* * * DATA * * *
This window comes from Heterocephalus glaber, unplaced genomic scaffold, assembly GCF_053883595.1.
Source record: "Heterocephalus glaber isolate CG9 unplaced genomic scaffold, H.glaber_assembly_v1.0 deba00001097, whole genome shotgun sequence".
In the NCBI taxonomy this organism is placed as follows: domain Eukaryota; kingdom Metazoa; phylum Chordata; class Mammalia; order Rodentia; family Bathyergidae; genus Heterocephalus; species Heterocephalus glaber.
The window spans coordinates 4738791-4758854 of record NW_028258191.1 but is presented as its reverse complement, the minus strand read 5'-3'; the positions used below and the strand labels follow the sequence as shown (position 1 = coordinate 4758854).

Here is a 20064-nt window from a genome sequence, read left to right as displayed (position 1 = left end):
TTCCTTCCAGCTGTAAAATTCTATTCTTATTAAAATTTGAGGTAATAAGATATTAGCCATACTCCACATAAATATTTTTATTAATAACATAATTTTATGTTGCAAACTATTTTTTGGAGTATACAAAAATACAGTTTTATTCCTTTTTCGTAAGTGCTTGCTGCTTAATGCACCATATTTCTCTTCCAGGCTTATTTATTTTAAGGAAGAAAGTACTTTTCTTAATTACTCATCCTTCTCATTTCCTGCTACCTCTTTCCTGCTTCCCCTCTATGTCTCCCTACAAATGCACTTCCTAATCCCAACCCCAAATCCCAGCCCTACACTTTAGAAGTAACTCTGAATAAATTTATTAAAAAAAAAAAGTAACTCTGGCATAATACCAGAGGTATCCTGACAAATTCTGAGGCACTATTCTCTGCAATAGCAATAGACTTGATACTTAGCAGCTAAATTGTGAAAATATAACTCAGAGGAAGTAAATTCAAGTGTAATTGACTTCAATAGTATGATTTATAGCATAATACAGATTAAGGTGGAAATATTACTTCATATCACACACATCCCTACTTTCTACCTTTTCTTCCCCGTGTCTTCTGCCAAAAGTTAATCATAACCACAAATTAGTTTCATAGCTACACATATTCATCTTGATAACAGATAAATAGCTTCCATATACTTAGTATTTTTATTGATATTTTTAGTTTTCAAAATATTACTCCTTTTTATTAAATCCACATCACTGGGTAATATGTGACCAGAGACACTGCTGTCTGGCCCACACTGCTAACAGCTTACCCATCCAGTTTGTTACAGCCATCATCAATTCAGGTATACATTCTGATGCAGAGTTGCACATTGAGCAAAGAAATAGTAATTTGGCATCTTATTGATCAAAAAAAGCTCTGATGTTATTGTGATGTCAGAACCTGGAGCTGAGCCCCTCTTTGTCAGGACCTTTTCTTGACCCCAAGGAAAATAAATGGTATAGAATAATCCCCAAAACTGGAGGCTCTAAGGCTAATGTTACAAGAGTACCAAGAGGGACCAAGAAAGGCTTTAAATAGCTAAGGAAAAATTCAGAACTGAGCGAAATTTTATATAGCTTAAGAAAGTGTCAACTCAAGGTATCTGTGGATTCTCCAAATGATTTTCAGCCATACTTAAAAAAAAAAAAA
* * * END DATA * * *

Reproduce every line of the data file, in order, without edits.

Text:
This window comes from Heterocephalus glaber, unplaced genomic scaffold, assembly GCF_053883595.1.
Source record: "Heterocephalus glaber isolate CG9 unplaced genomic scaffold, H.glaber_assembly_v1.0 deba00001097, whole genome shotgun sequence".
In the NCBI taxonomy this organism is placed as follows: domain Eukaryota; kingdom Metazoa; phylum Chordata; class Mammalia; order Rodentia; family Bathyergidae; genus Heterocephalus; species Heterocephalus glaber.
The window spans coordinates 4738791-4758854 of record NW_028258191.1 but is presented as its reverse complement, the minus strand read 5'-3'; the positions used below and the strand labels follow the sequence as shown (position 1 = coordinate 4758854).

Here is a 20064-nt window from a genome sequence, read left to right as displayed (position 1 = left end):
TTCCTTCCAGCTGTAAAATTCTATTCTTATTAAAATTTGAGGTAATAAGATATTAGCCATACTCCACATAAATATTTTTATTAATAACATAATTTTATGTTGCAAACTATTTTTTGGAGTATACAAAAATACAGTTTTATTCCTTTTTCGTAAGTGCTTGCTGCTTAATGCACCATATTTCTCTTCCAGGCTTATTTATTTTAAGGAAGAAAGTACTTTTCTTAATTACTCATCCTTCTCATTTCCTGCTACCTCTTTCCTGCTTCCCCTCTATGTCTCCCTACAAATGCACTTCCTAATCCCAACCCCAAATCCCAGCCCTACACTTTAGAAGTAACTCTGAATAAATTTATTAAAAAAAAAAAGTAACTCTGGCATAATACCAGAGGTATCCTGACAAATTCTGAGGCACTATTCTCTGCAATAGCAATAGACTTGATACTTAGCAGCTAAATTGTGAAAATATAACTCAGAGGAAGTAAATTCAAGTGTAATTGACTTCAATAGTATGATTTATAGCATAATACAGATTAAGGTGGAAATATTACTTCATATCACACACATCCCTACTTTCTACCTTTTCTTCCCCGTGTCTTCTGCCAAAAGTTAATCATAACCACAAATTAGTTTCATAGCTACACATATTCATCTTGATAACAGATAAATAGCTTCCATATACTTAGTATTTTTATTGATATTTTTAGTTTTCAAAATATTACTCCTTTTTATTAAATCCACATCACTGGGTAATATGTGACCAGAGACACTGCTGTCTGGCCCACACTGCTAACAGCTTACCCATCCAGTTTGTTACAGCCATCATCAATTCAGGTATACATTCTGATGCAGAGTTGCACATTGAGCAAAGAAATAGTAATTTGGCATCTTATTGATCAAAAAAAGCTCTGATGTTATTGTGATGTCAGAACCTGGAGCTGAGCCCCTCTTTGTCAGGACCTTTTCTTGACCCCAAGGAAAATAAATGGTATAGAATAATCCCCAAAACTGGAGGCTCTAAGGCTAATGTTACAAGAGTACCAAGAGGGACCAAGAAAGGCTTTAAATAGCTAAGGAAAAATTCAGAACTGAGCGAAATTTTATATAGCTTAAGAAAGTGTCAACTCAAGGTATCTGTGGATTCTCCAAATGATTTTCAGCCATACTTAAAAAAAAAAAAA